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EFI praises Energy & Climate Security Risk Index

Energy Futures Initiative Principal Melanie Kenderdine (second from left) participates in an October 6 event with officials from the Center for the Study of Democracy: Chairman Ognian Shentov (left), Director of Energy and Climate Program Martin Vladimirov (right)], and Program Director & Chief Economist Ruslan Stefanov (second from right).

Russia’s continued weaponization of energy supplies has firmly placed energy security at the forefront of international politics. Yet, as Europe grapples with these unprecedented energy woes, the international climate crisis still looms. Energy Futures Initiative (EFI) Principal Melanie Kenderdine has been working with the Center for the Study of Democracy on energy security issues in Europe, post-Russian invasion of Ukraine.

At a Center for the Study of Democracy event on October 6, 2022, Kenderdine praised the center’s new Energy and Climate Security Risk Index, which she said is very timely in today’s world. The index assesses energy and climate vulnerabilities of the European Union as a whole and of selected member states and provides guidance on possible pathways for energy and climate security policy.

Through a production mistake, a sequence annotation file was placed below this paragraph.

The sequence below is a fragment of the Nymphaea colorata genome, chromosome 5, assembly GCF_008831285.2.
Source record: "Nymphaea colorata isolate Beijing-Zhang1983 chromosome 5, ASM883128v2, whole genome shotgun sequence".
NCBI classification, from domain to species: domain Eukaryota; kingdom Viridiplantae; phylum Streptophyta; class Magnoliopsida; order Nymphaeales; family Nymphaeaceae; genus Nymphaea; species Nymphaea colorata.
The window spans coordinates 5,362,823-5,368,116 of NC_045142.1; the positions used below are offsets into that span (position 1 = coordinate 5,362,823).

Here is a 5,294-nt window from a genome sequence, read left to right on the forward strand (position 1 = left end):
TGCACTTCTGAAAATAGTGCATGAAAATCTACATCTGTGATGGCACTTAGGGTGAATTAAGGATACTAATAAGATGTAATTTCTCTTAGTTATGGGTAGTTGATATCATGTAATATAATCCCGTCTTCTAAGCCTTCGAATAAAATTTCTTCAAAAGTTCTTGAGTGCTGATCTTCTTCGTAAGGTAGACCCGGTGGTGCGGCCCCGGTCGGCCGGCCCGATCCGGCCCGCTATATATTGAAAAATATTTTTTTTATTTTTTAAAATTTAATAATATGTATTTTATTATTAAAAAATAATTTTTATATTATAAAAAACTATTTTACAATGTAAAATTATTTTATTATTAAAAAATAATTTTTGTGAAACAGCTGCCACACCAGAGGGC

The index is presented in the Center for the Study of Democracy’s new report, The Great Energy and Climate Security Divide: Accelerated Green Transition vs. the Kremlin Playbook in Europe. The report was featured in the event and calls for a revamped European energy and climate security strategy.

EFI recognizes that energy issues operate within broader geopolitical contexts. The Center for the Study of Democracy’s index aligns with EFI’s focus on local climate and energy solutions that address country- and region-specific needs and opportunities.

Kenderdine has worked with the Center for the Study of Democracy even before EFI began. While at the U.S. Department of Energy in 2016, her office supported the Center for the Study of Democracy’s work on Russia’s interference in Western democratic elections. Following the Russian invasion of Ukraine, and its cascading effects on energy security, Kenderdine has worked with the Center for the Study of Democracy as part of EFI.

Kenderdine said she looks forward to continuing to collaborate with the Center for the Study of Democracy to refine and expand the index, as well as to find other opportunities to work together on critical energy and climate issues that affect the United States, Bulgaria, and other U.S. allies and trading partners.

Jaycee Scanlon, Communications Fellow

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